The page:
Overwhelm can strike anyone. It’s the feeling you get when there are so many needs competing for your time that it is impossible to meet any of them. Many of us deal with it, whether intermittently or chronically, and it can feel incredibly isolating and even hopeless when it’s at its peak. One of the worst parts about being in a state of overwhelm is that it directly impacts the kind of cognitive work you need to do to get yourself out of it! Consider this, from The Harvard Business Review:

The cognitive impact of feeling perpetually overwhelmed can range from mental slowness, forgetfulness, confusion, difficulty concentrating or thinking logically, to a racing mind or an impaired ability to problem solve. When we have too many demands on our thinking over an extended period of time, cognitive fatigue can also happen, making us more prone to distractions and our thinking less agile.

Regardless of where it comes from or how often you experience it, you’ll be more confident in combatting the rising tide if you’ve got some tools under your belt.  Here are 3 ways you can start to overcome the dreaded overwhelm:

graphic cresting wave in 5 colors of blue, title of blog in dark blue letters

Keep a running list of things you need to do

This might seem basic, but it is essential to managing overwhelm. Trying to hold onto everything in your head takes up valuable brain space that you could be using to manage solutions. Once you have your list, take 5 minutes at the beginning and end of each day to look at it, and then determine what needs to be done first. Some things such as evaluations seem overwhelming because they involve so many parts, so it can be helpful to write all of those parts on the list. For example, rather than just writing “Do Adrian’s eval” on your list, add sub-items like “get consent,” “email teacher to schedule,” “test artic,” “start report,” “finish report” and so on. This will help you do a little bit at a time to keep the train moving, and will help you see your progress towards the bigger goal.

Communicate with your team/supervisor what you are able to complete, and be honest about timelines

Now that you have your list, use it to set boundaries and expectations with your team and supervisor. It’s perfectly fine to let your team know what you are working on now, and when they can expect other things to be finished. A simple email such as “Thanks for letting me know! I will get back to you on this by the end of the week!” can give you space to address what needs to be done without feeling pressed for time. This can also help you avoid going down rabbit holes — a teacher stopping you in the hallway to listen to a student is something to follow up on, but it may not be the best use of your time that day. Write it down and let them know that you’ll come back to it later.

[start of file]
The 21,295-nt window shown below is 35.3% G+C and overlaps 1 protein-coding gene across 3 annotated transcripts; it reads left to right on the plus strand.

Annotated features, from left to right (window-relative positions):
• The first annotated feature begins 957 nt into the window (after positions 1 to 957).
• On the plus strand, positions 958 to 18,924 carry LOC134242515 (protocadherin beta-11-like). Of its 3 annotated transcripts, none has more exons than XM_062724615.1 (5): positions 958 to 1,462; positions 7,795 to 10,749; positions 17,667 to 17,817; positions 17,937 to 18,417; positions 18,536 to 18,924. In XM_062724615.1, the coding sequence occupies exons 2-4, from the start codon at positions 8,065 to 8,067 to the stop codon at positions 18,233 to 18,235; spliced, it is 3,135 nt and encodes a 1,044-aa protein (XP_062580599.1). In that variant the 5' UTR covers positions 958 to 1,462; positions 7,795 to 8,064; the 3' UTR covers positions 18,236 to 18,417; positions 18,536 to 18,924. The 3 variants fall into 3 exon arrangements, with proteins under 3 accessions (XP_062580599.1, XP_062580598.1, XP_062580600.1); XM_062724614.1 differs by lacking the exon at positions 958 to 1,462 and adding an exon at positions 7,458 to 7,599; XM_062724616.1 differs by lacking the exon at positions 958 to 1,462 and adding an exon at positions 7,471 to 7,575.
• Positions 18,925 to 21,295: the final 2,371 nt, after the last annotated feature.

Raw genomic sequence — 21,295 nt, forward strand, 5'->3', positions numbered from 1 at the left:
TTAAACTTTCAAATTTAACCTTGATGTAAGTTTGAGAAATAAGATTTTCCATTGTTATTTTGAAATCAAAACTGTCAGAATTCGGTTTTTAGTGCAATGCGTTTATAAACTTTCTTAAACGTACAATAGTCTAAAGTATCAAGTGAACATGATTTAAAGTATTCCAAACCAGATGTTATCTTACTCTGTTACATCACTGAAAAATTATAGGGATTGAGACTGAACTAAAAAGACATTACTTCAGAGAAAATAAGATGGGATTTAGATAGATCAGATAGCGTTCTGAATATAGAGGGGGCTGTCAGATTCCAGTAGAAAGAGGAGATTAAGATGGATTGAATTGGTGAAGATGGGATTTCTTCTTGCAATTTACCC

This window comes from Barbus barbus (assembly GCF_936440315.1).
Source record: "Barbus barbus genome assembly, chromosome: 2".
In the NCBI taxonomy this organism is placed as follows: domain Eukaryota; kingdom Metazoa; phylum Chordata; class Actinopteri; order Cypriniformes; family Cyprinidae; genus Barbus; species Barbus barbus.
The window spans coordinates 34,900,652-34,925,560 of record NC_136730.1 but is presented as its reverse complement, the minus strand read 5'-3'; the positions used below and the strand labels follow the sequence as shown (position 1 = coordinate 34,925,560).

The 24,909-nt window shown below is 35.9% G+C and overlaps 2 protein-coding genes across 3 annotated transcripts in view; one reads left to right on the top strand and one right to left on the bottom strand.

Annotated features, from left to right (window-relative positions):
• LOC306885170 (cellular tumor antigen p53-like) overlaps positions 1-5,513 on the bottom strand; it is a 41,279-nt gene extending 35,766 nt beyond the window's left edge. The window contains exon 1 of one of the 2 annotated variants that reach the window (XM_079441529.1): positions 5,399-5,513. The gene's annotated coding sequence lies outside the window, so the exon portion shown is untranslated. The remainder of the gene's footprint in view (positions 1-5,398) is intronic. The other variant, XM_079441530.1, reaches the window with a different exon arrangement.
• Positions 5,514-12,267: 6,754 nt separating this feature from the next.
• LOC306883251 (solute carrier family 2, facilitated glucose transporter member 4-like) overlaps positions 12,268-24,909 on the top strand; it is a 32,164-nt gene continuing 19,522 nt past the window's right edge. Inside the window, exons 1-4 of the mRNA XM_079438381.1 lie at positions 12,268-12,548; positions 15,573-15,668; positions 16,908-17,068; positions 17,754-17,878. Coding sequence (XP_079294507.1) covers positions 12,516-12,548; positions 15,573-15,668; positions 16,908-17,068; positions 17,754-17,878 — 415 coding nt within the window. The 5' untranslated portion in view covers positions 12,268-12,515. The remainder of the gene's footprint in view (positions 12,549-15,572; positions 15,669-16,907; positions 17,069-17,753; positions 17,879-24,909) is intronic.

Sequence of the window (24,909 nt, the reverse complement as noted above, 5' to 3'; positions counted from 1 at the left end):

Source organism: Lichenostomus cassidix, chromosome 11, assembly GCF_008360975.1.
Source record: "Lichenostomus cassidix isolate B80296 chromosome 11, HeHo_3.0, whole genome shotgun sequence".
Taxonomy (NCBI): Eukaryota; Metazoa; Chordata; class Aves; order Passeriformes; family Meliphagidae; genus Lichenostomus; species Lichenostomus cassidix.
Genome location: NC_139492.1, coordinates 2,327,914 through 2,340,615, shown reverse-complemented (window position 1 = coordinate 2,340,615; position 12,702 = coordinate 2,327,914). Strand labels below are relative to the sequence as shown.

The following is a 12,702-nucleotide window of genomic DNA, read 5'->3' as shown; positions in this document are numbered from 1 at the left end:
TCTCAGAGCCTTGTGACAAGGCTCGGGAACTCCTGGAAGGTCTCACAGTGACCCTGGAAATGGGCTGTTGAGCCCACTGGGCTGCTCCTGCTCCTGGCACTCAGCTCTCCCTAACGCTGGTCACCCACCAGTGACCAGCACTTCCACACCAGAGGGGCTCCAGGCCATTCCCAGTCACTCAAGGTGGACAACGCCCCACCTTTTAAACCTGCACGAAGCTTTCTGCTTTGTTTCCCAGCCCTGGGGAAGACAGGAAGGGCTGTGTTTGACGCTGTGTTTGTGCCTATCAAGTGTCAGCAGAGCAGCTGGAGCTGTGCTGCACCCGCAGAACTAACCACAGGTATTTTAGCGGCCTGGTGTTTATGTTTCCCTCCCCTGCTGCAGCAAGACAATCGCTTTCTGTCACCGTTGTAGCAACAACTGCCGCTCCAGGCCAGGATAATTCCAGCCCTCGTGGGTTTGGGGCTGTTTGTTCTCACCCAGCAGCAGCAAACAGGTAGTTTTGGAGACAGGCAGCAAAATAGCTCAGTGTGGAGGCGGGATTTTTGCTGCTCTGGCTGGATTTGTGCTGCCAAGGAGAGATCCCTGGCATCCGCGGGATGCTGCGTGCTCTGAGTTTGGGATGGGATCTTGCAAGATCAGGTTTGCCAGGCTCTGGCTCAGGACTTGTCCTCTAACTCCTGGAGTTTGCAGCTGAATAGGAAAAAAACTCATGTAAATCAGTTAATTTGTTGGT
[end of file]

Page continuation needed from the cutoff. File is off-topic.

Agree on priorities

Sometimes we make that to-do list and the overwhelm actually gets worse because everything on it is mandatory and needs to be done right now. When this happens, forcing the creation of a list where some mandatory things are more important than other mandatory things is critical to getting ourselves into a place where we can move forward. If you’ve determined that you do not have enough time to do your job, communicate this with your supervisor. They can work with you to determine what needs to be done first, and what needs to wait. “Agree” is the most important word in this step, though! The priorities have to be both something we can live with and something the other party (i.e. team members, managers, employers) can live with. Our top priority might be sticking to our therapy schedule since we really don’t want to tell teachers that we’re changing their schedule or not seeing their students. But our administrator might decide that holding meetings on time or meeting evaluation timelines is the district’s top priority. We need to find agreement on how to prioritize tasks so that everyone feels if not good, at least united in how the workload is going to be approached.

And when all of the above still doesn’t help, try to think of the school year as a marathon, not a sprint. Set your own pace for how and when you get things done. Of course, sometimes we need to kick it into high gear for late-notice meetings or evaluations. That’s just part of the job. But most of the time, try to keep a slow and steady pace. One foot in front of the other, taking good care of yourself first and foremost, remembering that you can’t fill others’ cups from an empty bucket. You will come home each day feeling less frazzled and avoid burnout, which means you’ll be able to help more kids in the long run. And isn’t that what it’s really all about?